Staying in Nepal to create jobs

Dil Bahadur Gurung is glad he turned down an offer to go abroad to start his own handicraft business

Dil Bahadur Gurung was 13 when he left his isolated home village of Orang in Dolakha district to get a better education in Kathmandu. He was used to hard work, and was prepared to face any hardship to pay his way through school. He worked as domestic servant for a family in exchange for food and shelter.

The teenager had to wake up at 4AM and finish all household chores to able to join morning classes at 6am and return to finish the rest of his work. At night, after all the cleaning and washing he would do his ‘homework’. In three years, he graduated from high school and joined a college, while working at a cargo company to pay for his studies.

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“It wasn’t an easy life, but I was so determined to study. My self-confidence and motivation prepared me for this life, and later on in my business,” says Dil, now 47.

He started working in a shop in Thamel and took technical training in hand-crafted products at the Department of Cottage and Small Industries. He had some savings by then, and with help from an uncle he invested it in his own company, ‘Handcraft’ in Kapan to produce lamp shades, notebooks, boxes, greeting cards from Nepali lokta paper.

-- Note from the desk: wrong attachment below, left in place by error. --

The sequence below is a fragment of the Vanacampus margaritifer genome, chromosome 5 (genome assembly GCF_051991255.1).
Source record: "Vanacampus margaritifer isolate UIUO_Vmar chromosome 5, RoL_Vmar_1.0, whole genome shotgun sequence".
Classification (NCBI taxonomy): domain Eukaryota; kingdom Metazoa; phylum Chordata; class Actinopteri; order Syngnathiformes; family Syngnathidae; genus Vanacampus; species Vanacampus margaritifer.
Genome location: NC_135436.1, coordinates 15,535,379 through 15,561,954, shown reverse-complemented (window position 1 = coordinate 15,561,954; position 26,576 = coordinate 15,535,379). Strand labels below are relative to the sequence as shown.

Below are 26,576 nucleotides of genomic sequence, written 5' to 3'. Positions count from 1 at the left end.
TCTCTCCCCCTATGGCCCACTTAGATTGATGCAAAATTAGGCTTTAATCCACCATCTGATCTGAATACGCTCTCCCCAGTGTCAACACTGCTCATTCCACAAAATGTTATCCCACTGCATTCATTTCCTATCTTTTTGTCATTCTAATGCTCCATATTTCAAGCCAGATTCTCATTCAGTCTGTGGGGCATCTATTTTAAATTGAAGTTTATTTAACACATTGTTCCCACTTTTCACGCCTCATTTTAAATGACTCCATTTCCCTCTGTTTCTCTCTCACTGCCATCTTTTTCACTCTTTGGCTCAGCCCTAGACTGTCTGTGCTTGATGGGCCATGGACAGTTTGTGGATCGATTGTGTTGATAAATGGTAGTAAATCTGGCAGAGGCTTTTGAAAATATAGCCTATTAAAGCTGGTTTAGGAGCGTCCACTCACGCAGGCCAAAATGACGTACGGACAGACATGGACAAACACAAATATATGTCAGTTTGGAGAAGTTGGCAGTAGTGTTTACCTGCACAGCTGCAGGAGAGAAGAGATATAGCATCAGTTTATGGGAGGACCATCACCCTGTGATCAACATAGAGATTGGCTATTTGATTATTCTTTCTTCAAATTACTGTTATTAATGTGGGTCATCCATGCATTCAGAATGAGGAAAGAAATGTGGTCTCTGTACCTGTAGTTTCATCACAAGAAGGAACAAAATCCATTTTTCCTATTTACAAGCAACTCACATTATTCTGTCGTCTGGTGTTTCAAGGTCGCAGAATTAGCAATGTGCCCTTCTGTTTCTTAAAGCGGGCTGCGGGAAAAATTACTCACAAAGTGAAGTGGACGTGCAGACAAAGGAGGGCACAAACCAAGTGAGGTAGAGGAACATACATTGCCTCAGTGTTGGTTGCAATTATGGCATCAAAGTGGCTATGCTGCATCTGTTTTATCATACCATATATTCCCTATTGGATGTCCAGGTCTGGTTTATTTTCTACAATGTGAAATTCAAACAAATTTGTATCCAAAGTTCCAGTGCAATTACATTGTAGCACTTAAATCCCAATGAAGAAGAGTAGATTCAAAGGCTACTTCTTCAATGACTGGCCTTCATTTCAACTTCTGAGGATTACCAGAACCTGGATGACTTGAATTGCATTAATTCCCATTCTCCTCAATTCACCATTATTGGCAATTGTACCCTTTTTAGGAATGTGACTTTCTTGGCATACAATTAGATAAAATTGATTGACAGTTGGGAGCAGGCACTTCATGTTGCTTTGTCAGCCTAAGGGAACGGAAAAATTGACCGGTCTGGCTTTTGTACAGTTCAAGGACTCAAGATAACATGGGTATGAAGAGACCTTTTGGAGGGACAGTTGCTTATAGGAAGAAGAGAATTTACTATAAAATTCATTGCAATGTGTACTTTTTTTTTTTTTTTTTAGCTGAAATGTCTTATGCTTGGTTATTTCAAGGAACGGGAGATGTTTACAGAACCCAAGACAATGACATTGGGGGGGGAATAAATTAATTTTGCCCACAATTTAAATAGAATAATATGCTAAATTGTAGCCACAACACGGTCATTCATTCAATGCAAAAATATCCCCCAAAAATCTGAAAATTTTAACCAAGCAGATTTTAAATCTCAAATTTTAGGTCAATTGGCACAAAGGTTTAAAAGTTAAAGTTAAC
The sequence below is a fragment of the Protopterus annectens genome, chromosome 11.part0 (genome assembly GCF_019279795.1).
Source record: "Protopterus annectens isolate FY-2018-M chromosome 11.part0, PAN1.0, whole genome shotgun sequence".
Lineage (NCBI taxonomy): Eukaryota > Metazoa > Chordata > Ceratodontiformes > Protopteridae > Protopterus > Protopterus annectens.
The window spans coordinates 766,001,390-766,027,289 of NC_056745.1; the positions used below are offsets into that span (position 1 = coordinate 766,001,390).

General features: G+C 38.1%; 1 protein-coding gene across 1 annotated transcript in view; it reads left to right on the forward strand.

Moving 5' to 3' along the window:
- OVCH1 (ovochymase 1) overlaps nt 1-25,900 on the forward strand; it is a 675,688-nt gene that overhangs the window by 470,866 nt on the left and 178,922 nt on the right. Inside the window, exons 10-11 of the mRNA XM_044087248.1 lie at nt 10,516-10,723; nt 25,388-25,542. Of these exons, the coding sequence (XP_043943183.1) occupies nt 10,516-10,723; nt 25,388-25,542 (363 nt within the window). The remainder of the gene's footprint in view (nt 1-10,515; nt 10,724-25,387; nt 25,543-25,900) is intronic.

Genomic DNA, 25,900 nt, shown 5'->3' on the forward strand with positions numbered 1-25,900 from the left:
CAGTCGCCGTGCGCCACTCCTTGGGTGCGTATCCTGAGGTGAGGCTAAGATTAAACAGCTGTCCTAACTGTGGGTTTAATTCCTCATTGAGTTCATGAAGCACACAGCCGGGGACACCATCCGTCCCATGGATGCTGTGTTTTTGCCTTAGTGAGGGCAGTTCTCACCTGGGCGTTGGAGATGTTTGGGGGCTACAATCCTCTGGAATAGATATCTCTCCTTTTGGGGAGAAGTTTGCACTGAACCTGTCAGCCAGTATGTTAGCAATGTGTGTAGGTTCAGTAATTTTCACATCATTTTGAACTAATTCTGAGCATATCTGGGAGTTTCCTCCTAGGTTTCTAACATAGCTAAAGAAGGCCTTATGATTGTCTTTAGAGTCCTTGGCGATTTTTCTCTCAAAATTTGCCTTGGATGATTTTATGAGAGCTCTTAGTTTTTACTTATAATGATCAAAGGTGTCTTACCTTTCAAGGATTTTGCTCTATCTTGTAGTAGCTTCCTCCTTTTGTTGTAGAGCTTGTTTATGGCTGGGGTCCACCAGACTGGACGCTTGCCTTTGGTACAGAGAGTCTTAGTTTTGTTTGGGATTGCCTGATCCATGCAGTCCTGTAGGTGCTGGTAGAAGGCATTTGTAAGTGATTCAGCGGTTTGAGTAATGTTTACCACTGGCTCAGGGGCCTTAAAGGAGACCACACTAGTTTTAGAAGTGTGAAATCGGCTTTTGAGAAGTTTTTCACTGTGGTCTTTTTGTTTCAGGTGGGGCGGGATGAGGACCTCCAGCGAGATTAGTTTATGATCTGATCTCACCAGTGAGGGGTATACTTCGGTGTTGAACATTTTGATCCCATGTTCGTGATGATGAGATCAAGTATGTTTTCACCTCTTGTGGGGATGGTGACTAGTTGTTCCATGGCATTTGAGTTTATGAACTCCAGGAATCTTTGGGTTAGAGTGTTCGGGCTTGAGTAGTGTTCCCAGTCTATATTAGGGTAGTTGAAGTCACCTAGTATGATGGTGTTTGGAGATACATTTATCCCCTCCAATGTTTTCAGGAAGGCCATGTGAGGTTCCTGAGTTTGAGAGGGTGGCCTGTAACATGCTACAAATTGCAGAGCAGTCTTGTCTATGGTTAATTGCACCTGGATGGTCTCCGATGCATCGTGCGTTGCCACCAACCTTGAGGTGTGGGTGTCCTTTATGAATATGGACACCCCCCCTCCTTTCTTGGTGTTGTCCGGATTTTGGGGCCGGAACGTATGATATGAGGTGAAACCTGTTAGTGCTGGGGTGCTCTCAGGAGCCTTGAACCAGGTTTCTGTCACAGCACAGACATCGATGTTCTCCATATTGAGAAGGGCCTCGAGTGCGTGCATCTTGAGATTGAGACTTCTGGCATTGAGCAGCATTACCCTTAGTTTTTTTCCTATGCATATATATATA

But competition was stiff, he had few customers and he did not have access to raw materials. He struggled to keep his business afloat. His parents insisted that he close down the shop, and migrate to the Gulf for a more stable salary, like many of his peers.

“Everyone was asking me to close down my company, but that just increased my determination to keep going. I believed that I could make the business of paper handicrafts a success,” recalls Dil.

So, he headed back to his village in Dolakha to collect wild lichen, pipal leaves, and lokta pulp to create handmade greeting cards. Back in Kathmandu, he went door to door, from one shop to the next, walking and cycling all over Kathmandu with his products. Even after being rudely rejected often, he did not lose heart and gradually managed to find loyal customers.

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He slowly diversified his products and started making lamp shades, small boxes, pouches – all made from lokta. Before long, the original designs started bringing in orders from wholesalers, hotels, restaurants, schools. He started a small outlet in Dhobighat which became popular. As business picked up, he hired 16 fulltime staff and also involved another 150 painters, flower and other suppliers.

Today, Dil Bahadur Gurung’s company is valued at Rs10 million, and he has an annual turnover of Rs4 million. He is also encouraging his 20-year old son to finish his studies and join the business so he does not have to move abroad.

“I am so glad that I didn’t migrate abroad to work as a labourer, and I want to encourage other Nepalis to stay in the country because this place is full of opportunities for those who are willing to work hard starting small businesses,” says Dil. “Working abroad is not a solution. We Nepalis have to tap our abilities to start our own ventures and create jobs for other Nepalis at home.”

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Instead of the Nepal government working on deals with foreign countries to send labourers, it can do just the opposite by bringing in more foreign investment to create jobs right here in the country, he says, adding: “We cannot afford to lose any of our younger generation by migrating abroad and working in dirty and dangerous jobs.”

Journalist-turned-farmer Naresh Newar presents this multimedia column, Made in Nepal, in Nepali Times every fortnight profiling stories of successful small entrepreneurs.